The Financial Ombudsman Service provides consumers with a straightforward and free dispute resolution scheme in relation to complaints they may have against providers of regulated financial services. Under the scheme, the maximum award of compensation that can be awarded is fixed by the financial services regulator. However, following two conflicting decisions from the High Court it was unclear whether the consumer could, after accepting an award of compensation, then bring legal proceedings in relation to losses over and above the compensation limit. In an important decision for the financial services industry, that conflict has now been resolved by the Court of Appeal in Clark v In Focus Asset Management & Tax Solutions Ltd.

In Clark, the claimants argued they had lost more than £300,000 through negligent investment advice given by their former financial advisor. They took their complaint to the Ombudsman Service where it was held that they were entitled to compensation exceeding the then limit of £100,000. In addition to awarding £100,000, the Ombudsman therefore also recommended payment of full compensation. The claimants accepted the award, subject to their right to claim more in court proceedings, and the £100,000 was paid, but no more. The claimants therefore started proceedings, and ultimately the matter came before the Court of Appeal.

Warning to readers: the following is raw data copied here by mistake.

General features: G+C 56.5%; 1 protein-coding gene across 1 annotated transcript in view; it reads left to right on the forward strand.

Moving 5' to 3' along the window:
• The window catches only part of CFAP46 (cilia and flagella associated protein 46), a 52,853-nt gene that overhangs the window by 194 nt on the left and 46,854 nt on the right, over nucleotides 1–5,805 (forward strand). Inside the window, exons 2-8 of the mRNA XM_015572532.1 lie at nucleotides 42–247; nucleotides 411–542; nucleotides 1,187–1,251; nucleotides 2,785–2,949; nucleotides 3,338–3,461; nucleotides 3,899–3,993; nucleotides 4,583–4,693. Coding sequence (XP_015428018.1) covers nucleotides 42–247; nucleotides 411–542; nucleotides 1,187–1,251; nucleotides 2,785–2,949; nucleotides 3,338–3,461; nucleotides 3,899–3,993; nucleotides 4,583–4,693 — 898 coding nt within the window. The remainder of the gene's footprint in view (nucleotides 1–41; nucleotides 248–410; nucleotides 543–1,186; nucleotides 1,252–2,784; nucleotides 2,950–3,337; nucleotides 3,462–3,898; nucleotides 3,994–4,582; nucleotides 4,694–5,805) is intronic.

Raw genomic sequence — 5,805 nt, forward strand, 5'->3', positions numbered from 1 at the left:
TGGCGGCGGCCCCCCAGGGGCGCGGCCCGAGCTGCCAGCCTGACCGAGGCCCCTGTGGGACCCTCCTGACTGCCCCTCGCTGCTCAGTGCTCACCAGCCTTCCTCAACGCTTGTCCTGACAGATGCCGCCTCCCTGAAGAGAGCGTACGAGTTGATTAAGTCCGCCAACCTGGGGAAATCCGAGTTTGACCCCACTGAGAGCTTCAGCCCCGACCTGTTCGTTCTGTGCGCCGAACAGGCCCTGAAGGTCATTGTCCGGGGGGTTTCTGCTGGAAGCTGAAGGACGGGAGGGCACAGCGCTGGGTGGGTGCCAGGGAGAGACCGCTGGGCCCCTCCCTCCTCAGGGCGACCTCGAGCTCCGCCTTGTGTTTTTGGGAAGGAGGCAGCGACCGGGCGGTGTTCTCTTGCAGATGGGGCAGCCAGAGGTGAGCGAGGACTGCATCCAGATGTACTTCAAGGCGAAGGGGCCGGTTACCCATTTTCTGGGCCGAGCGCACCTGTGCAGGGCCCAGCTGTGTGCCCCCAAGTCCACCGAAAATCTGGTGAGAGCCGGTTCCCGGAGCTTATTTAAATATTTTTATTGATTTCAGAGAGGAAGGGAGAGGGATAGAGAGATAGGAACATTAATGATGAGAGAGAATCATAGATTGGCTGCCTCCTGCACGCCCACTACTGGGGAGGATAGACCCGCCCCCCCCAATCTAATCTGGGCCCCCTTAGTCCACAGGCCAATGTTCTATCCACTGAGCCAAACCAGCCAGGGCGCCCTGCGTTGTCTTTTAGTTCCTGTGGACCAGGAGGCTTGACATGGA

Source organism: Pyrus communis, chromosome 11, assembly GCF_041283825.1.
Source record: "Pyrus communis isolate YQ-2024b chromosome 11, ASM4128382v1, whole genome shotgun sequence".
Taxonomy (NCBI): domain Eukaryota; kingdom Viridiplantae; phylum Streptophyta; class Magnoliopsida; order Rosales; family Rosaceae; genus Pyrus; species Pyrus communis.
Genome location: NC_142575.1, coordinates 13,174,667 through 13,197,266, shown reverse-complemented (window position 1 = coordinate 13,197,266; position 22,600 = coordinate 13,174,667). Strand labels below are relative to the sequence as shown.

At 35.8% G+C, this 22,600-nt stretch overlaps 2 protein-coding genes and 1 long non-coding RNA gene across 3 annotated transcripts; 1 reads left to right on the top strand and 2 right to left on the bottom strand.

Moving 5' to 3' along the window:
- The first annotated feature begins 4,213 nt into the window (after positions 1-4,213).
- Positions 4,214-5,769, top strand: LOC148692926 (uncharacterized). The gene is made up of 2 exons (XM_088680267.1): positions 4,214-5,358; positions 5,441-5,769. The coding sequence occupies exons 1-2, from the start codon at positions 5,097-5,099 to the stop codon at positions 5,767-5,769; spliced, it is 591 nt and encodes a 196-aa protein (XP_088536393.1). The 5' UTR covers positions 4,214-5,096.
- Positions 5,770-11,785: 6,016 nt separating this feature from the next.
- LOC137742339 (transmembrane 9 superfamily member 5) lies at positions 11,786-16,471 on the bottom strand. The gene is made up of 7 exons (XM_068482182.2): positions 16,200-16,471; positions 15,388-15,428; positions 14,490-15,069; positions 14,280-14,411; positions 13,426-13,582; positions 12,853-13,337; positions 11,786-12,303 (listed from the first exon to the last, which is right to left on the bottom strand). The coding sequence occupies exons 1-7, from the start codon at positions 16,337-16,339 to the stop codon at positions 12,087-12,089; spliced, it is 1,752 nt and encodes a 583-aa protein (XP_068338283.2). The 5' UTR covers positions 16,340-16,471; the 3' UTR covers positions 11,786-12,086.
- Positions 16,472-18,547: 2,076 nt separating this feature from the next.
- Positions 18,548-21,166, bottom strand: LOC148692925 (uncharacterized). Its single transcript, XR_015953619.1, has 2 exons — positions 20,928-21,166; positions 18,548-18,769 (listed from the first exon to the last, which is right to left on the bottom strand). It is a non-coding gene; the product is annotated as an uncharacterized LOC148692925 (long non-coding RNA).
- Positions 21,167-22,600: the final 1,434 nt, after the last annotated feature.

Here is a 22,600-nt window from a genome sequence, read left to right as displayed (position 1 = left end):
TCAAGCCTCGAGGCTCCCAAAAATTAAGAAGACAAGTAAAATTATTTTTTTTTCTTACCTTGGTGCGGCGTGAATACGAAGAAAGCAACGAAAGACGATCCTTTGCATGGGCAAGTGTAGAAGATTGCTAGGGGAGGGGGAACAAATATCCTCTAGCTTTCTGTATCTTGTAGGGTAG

The Court of Appeal held that an award by the Ombudsman could give rise to the doctrine of res judicata, which precludes a complainant from starting legal proceedings to pursue complaints which have already been determined by a court or tribunal. The key point was whether a complaint to the Ombudsman could be a cause of action in law, and in the judge’s view such a complaint could consist of or include facts which constitute a cause of action and that was enough to show that it may be, or include, a cause of action. It was also held that an Ombudsman’s award was a judicial decision for the purposes of the requirements of res judicata, as the parties are given an opportunity to state their case and the decision is not merely administrative. Given that res judicata is part of the common law, and is not excluded in relation to the Ombudsman Service, either expressly or by implication under the Financial Services and Markets Act 2000, the Court of Appeal therefore held that res judicata could apply in relation to an award by the Ombudsman. Thus, if the defendant could show that the claimants relied on a complaint determined by the Ombudsman which was, in substance, based on a set of facts which constituted the cause of action on which they relied in the subsequent court proceedings, then res judicata would apply.

The Court of Appeal had not been asked to concern itself with the facts of this case, determining instead the principal of law. However, as the court noted, despite its judgment there will clearly be occasions when a complainant may still bring court proceedings against an advisor, even though he has accepted an award from the Ombudsman, depending on whether the substance of the proceedings asserted before the courts are the same as that before the Ombudsman Service. Therefore, although those in the financial services industry can now be reassured that acceptance of an Ombudsman’s award will normally bring an end to a dispute, there may still be opportunity for some consumers to bring a further claim.

Clark & Anr v In Focus Asset Management & Tax Solutions Ltd & Anr [2014] EWCA Civ 118